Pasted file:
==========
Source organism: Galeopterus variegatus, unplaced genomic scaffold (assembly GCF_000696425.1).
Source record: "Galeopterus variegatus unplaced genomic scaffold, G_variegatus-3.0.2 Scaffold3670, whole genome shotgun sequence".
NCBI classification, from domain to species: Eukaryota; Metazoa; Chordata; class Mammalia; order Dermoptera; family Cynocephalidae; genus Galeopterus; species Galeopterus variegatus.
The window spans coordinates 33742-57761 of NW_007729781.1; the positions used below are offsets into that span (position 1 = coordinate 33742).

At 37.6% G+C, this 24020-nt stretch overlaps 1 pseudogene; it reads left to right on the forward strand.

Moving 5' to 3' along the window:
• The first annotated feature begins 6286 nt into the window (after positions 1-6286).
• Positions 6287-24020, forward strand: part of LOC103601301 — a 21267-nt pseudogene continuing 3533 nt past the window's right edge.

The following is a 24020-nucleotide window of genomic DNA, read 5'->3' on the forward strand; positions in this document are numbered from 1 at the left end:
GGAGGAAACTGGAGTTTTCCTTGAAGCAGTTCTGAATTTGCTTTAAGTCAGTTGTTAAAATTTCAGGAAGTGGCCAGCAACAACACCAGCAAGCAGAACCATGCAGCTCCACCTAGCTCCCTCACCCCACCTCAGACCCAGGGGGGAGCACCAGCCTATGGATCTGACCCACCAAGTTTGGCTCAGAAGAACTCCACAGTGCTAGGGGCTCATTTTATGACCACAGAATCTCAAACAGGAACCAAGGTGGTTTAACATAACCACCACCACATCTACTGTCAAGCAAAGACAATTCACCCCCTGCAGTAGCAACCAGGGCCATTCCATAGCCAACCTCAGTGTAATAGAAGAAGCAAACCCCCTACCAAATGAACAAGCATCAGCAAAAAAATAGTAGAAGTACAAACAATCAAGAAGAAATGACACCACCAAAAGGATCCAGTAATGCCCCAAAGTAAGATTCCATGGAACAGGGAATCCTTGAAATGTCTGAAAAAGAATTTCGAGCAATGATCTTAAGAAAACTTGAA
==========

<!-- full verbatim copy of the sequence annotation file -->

Source organism: Galeopterus variegatus, unplaced genomic scaffold (assembly GCF_000696425.1).
Source record: "Galeopterus variegatus unplaced genomic scaffold, G_variegatus-3.0.2 Scaffold3670, whole genome shotgun sequence".
NCBI classification, from domain to species: Eukaryota; Metazoa; Chordata; class Mammalia; order Dermoptera; family Cynocephalidae; genus Galeopterus; species Galeopterus variegatus.
The window spans coordinates 33742-57761 of NW_007729781.1; the positions used below are offsets into that span (position 1 = coordinate 33742).

At 37.6% G+C, this 24020-nt stretch overlaps 1 pseudogene; it reads left to right on the forward strand.

Moving 5' to 3' along the window:
• The first annotated feature begins 6286 nt into the window (after positions 1-6286).
• Positions 6287-24020, forward strand: part of LOC103601301 — a 21267-nt pseudogene continuing 3533 nt past the window's right edge.

The following is a 24020-nucleotide window of genomic DNA, read 5'->3' on the forward strand; positions in this document are numbered from 1 at the left end:
GGAGGAAACTGGAGTTTTCCTTGAAGCAGTTCTGAATTTGCTTTAAGTCAGTTGTTAAAATTTCAGGAAGTGGCCAGCAACAACACCAGCAAGCAGAACCATGCAGCTCCACCTAGCTCCCTCACCCCACCTCAGACCCAGGGGGGAGCACCAGCCTATGGATCTGACCCACCAAGTTTGGCTCAGAAGAACTCCACAGTGCTAGGGGCTCATTTTATGACCACAGAATCTCAAACAGGAACCAAGGTGGTTTAACATAACCACCACCACATCTACTGTCAAGCAAAGACAATTCACCCCCTGCAGTAGCAACCAGGGCCATTCCATAGCCAACCTCAGTGTAATAGAAGAAGCAAACCCCCTACCAAATGAACAAGCATCAGCAAAAAAATAGTAGAAGTACAAACAATCAAGAAGAAATGACACCACCAAAAGGATCCAGTAATGCCCCAAAGTAAGATTCCATGGAACAGGGAATCCTTGAAATGTCTGAAAAAGAATTTCGAGCAATGATCTTAAGAAAACTTGAA